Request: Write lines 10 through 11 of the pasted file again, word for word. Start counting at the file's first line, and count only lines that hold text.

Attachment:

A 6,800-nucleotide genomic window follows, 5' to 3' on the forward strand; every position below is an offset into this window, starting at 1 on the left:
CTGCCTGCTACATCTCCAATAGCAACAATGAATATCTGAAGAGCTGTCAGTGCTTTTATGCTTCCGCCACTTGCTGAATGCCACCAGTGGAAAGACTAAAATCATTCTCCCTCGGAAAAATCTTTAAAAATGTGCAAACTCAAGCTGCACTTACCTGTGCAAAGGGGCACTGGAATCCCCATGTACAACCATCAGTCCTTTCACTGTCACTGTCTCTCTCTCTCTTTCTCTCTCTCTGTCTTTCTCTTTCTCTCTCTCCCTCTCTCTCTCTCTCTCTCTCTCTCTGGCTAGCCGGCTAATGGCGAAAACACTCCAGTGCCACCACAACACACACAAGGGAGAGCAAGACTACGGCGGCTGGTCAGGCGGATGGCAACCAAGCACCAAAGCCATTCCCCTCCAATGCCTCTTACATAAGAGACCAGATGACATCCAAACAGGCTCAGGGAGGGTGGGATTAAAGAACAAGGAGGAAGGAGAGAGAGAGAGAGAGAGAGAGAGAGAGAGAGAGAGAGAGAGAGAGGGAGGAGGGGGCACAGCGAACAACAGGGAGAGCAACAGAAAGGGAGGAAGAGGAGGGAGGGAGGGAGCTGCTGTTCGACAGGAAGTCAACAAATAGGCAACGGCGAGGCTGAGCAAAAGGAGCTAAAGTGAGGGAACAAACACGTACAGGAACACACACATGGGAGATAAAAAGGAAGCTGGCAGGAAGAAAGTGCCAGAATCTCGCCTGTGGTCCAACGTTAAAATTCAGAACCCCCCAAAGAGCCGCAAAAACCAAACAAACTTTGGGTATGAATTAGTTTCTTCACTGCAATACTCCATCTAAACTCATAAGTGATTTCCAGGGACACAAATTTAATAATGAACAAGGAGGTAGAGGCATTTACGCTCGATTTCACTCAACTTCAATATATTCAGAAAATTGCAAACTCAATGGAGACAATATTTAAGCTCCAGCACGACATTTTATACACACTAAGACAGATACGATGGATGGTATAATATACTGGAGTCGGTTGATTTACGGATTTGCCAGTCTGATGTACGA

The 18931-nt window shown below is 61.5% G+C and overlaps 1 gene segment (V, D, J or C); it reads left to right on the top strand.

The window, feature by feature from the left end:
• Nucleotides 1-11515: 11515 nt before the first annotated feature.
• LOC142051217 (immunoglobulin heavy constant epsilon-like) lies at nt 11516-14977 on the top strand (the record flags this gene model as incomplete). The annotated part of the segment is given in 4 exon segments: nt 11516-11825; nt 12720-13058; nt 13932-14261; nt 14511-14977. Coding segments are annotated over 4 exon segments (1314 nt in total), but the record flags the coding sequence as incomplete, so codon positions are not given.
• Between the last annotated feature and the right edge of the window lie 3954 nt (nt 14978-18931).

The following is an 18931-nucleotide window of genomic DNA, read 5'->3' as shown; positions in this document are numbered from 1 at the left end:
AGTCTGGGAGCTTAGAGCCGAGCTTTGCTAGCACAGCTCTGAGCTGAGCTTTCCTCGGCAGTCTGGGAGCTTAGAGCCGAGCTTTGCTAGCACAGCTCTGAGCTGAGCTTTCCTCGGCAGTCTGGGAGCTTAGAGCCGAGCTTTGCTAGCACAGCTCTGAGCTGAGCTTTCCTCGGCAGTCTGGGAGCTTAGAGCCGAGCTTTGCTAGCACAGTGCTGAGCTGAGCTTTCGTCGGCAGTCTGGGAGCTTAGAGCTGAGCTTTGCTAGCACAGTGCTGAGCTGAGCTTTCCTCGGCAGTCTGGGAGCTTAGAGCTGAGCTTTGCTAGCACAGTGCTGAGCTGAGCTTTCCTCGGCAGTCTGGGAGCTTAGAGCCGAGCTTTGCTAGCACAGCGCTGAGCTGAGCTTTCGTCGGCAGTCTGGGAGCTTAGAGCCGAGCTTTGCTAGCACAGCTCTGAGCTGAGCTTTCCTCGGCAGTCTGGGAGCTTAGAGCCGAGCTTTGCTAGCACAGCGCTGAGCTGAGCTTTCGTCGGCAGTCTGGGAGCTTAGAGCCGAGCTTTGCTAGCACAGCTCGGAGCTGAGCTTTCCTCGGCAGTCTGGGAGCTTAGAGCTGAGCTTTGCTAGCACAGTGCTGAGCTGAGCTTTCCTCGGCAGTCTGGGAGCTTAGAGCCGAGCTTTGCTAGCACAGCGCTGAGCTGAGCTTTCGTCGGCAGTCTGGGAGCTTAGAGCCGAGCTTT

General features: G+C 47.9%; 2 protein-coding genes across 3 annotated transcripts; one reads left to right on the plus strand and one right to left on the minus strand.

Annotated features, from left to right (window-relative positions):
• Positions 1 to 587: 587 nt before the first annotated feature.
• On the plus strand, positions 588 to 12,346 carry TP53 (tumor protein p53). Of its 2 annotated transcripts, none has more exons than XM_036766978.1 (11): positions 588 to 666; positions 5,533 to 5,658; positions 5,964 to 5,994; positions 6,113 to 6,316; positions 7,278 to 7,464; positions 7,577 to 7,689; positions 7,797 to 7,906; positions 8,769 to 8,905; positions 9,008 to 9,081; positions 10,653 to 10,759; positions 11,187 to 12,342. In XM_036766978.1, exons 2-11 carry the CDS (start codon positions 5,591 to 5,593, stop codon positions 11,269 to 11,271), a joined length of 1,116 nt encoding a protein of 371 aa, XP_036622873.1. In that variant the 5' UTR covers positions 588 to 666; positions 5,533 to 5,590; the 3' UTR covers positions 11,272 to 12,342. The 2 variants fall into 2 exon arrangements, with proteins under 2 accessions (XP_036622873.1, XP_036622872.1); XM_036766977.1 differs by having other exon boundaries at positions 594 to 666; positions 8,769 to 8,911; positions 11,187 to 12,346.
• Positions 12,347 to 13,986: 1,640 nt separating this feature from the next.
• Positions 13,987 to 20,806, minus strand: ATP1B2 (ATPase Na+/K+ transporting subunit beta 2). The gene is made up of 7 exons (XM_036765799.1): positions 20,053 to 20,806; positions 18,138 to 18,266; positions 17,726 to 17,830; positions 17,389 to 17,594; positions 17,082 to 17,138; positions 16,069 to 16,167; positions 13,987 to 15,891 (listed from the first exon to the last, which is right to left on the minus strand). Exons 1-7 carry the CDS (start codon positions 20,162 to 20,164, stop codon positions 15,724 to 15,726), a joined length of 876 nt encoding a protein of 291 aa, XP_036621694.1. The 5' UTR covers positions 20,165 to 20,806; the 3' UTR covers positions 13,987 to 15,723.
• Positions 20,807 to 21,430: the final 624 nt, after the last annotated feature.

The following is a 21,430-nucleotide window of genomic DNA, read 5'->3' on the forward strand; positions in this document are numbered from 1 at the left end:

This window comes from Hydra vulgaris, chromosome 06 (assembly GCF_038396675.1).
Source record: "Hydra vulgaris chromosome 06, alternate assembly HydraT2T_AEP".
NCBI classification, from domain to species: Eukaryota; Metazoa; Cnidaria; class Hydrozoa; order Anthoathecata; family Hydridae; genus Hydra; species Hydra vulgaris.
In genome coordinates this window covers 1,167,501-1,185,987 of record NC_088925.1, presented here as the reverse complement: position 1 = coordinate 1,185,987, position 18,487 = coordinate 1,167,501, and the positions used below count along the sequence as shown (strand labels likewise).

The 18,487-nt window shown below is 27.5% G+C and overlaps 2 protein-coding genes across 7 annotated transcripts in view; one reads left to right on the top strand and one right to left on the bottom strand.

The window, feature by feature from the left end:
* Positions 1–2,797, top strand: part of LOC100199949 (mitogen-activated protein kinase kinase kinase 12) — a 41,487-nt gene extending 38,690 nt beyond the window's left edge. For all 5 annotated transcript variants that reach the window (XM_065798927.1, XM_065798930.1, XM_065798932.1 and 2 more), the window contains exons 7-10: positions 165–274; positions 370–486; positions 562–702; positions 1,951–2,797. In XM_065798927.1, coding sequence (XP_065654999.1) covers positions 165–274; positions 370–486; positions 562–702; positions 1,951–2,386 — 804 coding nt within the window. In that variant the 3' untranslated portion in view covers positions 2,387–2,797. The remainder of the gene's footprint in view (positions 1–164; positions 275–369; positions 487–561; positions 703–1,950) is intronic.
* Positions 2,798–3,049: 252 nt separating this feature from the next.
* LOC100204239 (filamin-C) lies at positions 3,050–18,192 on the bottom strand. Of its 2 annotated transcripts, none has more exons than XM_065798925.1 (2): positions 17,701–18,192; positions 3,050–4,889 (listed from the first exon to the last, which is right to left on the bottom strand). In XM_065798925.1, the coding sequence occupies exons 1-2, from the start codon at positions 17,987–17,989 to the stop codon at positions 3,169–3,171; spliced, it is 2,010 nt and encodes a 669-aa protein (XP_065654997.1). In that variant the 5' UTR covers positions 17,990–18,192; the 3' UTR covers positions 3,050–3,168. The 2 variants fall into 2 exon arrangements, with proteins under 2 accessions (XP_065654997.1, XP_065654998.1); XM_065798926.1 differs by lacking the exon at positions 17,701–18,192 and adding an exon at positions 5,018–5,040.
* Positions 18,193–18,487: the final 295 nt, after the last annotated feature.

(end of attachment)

General features: G+C 47.9%; 2 protein-coding genes across 3 annotated transcripts; one reads left to right on the plus strand and one right to left on the minus strand.

Annotated features, from left to right (window-relative positions):